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MEMORIAL

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ACCEPTED COMPETITIVE DESIGN FOR MEMORIAL HALL, YALE UNIVERSITY

CARRERE & HASTINGS, ARCHITECTS A masterly plan. One that cannot be studied without benefit and enjoyment. The general arrangement is very simple, the subdivisions are well distributed, and the minor service details are worked out with ingenuity and precision. A monumental plan, and one that does not sacrifice too much space. The architects knew their theme, and dealt with it with authority.

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MONUMENT TO GUY DE MAUPASSANT IN THE PARK MONCEAU, PARIS

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THE ARCHITECTURAL ANNUAL

113

HOUSING WAGE-EARNERS

PROBLEM TO BE SOLVED BY MODEL TENEMENTS

THE NEW BUILDINGS TO BE ERECTED BY THE CITY AND SUBURBAN HOMES COMPANY-A

DETAILED DESCRIPTION BY THE ARCHITECTS-ELIMINATION OF INSIDE ROOMS AND THE A BOLITION OF NARROW COURTS PROMINENT FEATURES–STOREROOMS AND BATHS

REPRINTED FROM THE " · NEW YORK EVENING POST"

N appointing an efficient commission to inves- objectionable features, while all the essential tigate the question of the housing of the poor requirements of suitable dwellings were to be

in New York, the Governor of the State furnished. focussed public attention upon a vitally impor- The competition attracted 170 architects, who tant problem, for it is said that over two-thirds submitted 300 plans. Of these, the designs preof the people of Manhattan Island live in tene- pared by R. Thomas Short of the form of Harde ment houses upadapted to their wants, and & Short were awarded the first prize. These incompatible with their health and moral advance- plans, somewhat modified, have been adopted by ment. But without waiting for the State to the City and Suburban Homes Company for the remedy the evils in tenement construction several next group of tenements which it will erect on citizens determined to attempt to solve the prob- the east side. lem themselves, and to offer suitable homes for The following description of the projected the poorer classes at low rentals.

improvements was furnished by the architects : The City and Suburban Homes Company was The building will be six stories high, each formed with that object in view, and it was the unit covering 70 per cent. of four city lots, and pioneer in a most needed reform. The officers of 30 per cent. being left vacant for light and ventithe company are: President, Elgin R. L. Gould ; lation. No part of the buildings will exceed two Vice-President, Samuel D. Babcock ; Treasurer, rooms from outside to outside. This has been Charles Stewart Smith ; Secretary, George W. called “the secret of the whole tenement house R. Fallon. Directors : R. Fulton Cutting, chair- problem," because it means that there are no man; Joseph A. Auerbach, Samuel D. Babcock, dark interior rooms. Each building will conJohn D. Crimmins, W. Bayard Cutting, Elgin R. tain ninety-two separate apartments, twelve on L. Gould, Adrian Iselin, Jr., D. O. Mills, Isaac the ground floor and sixteen on each upper floor. N. Seligman, Charles Stewart Smith, Cornelius Every apartment is to be a complete and attracVanderbilt, Alfred T. White and George W. tive home in itself, consisting of two, three, and Young.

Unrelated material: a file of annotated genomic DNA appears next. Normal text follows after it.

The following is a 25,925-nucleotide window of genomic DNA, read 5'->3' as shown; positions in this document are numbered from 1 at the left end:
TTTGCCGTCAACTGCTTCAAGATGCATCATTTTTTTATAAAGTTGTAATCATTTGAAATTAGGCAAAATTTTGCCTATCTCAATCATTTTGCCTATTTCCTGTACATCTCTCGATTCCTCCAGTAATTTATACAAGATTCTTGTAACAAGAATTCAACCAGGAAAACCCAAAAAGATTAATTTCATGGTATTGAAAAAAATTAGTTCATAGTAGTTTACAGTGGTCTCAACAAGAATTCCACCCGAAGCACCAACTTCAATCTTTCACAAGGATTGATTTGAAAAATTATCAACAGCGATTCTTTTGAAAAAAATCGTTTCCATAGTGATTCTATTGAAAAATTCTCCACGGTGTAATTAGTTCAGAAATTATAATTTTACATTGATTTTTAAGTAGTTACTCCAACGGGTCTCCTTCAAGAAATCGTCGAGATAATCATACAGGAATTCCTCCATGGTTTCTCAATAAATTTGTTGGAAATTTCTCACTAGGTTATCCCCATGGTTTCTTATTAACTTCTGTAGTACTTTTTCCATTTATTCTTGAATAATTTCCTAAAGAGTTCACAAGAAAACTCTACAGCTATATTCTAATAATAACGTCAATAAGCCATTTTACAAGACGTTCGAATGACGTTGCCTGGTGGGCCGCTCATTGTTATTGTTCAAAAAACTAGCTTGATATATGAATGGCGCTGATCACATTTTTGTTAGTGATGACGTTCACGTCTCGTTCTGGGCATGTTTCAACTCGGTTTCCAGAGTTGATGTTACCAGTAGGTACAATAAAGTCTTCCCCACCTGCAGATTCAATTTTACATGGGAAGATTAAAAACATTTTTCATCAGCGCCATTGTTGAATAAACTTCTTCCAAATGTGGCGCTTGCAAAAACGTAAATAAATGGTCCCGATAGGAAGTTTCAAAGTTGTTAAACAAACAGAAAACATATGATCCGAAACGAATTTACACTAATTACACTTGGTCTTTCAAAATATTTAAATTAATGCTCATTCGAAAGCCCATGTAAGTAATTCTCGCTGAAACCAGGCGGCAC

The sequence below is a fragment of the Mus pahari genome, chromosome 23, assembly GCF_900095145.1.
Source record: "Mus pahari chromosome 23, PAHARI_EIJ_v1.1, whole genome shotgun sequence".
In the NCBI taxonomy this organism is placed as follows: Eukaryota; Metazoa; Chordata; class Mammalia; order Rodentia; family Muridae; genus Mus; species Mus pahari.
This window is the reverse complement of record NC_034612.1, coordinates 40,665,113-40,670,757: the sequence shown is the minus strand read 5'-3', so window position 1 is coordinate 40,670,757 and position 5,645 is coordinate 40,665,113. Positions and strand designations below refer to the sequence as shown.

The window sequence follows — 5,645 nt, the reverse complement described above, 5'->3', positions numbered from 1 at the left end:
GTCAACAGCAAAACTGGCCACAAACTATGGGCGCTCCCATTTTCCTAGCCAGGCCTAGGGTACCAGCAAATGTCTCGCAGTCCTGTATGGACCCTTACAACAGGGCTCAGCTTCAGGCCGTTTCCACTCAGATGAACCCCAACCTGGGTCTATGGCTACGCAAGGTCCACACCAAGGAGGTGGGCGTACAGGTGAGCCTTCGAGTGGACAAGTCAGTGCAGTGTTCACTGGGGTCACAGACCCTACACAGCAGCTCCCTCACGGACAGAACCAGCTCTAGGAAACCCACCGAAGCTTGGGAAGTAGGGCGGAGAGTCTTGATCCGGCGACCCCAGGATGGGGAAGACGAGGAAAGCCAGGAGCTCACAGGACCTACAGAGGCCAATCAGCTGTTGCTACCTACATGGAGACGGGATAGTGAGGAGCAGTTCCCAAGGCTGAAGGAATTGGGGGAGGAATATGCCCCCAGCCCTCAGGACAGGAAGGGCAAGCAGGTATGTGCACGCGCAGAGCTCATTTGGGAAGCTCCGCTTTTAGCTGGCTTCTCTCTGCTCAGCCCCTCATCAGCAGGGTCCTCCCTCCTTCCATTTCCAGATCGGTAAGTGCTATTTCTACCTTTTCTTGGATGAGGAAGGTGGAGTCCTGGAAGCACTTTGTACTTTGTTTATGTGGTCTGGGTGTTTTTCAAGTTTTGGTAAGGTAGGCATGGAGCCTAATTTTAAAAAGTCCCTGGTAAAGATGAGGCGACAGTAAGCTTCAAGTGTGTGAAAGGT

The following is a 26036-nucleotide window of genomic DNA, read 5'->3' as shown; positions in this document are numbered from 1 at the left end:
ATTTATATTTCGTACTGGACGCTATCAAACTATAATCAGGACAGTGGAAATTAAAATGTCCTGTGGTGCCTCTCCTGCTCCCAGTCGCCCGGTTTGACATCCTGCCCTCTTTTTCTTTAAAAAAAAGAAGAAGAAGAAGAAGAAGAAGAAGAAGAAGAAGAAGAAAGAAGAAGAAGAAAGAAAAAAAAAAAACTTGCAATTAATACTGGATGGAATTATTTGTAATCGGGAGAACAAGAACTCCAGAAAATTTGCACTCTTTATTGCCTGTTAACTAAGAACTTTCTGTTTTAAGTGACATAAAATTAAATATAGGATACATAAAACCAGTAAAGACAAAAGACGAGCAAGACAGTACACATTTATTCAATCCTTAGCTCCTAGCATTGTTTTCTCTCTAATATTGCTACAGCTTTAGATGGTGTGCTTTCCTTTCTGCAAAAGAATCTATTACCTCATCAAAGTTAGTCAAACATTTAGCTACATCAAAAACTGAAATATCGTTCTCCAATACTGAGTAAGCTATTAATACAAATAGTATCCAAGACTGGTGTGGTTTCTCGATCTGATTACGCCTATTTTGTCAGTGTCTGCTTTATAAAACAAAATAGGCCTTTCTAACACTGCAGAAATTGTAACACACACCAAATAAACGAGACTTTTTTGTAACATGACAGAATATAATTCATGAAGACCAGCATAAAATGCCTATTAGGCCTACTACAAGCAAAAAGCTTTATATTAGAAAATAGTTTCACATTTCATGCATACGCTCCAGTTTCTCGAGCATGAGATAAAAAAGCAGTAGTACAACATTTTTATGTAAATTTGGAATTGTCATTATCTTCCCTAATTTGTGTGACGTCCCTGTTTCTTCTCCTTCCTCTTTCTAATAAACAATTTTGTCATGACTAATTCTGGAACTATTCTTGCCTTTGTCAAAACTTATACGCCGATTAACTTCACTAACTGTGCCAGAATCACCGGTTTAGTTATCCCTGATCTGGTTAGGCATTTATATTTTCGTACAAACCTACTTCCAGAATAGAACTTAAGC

four rooms, with two or three closets, private Through the Tenement-House Committee of hall and toilet; 75 per cent of these apartments the Charity Organization Society of New York, will have a front outlook. a competition was recently arranged which had The elevation, while not highly ornamental, a threefold purpose : To stimulate the intelligent will avoid a cheap appearance, being simple but interest of architects in the scientific and eco- of good architectural design. The entrances will nomic planning of city homes for working people; be attractive, with jambs and pilasters of polished to encourage the building of model tenements by granite. The buildings will be semi-fireproof. demonstrating that such buildings could be made The entrances and staircase halls throughout will to yield satisfactory commercial returns; and to be entirely fireproof; the staircase hall will be obtain type plans of high character adapted to enclosed with brick walls, and the floors of the the conditions which prevail in this city. It was halls throughout will be of fireproof construction. required in the demands formulated by the Com- The stairs from the cellars to the roofs are to be mittee, that plans should show economy of con- fireproof, wide, and easy of ascent, well lighted struction, convenience of design, good ventilation, and ventilated. One of the most important and cheerful outlook, and concentration of light and an entirely original feature will be the arrangeair space; and that they were to provide more ment of the staircases to secure cross-ventilation clear rentable area than the “double-decker” through them from one court to another throughplan, avoiding, at the same time, all its recognized out the entire block.

On February 12, 1900, the jury appointed by the Tenement House Committee to judge the competitive plans reported that in its opinion no previous competition ever presented so many varied and valuable suggestions for structural improvement and comfortable living in

About three hundred sets of plans were submitted ; these the jury reduced to twelve, and then on the first ballot, by a vote of five to one, selected Mr. R. Thomas Short's design for first prize, and it is now being executed in a slightly modified form.

tenement houses."

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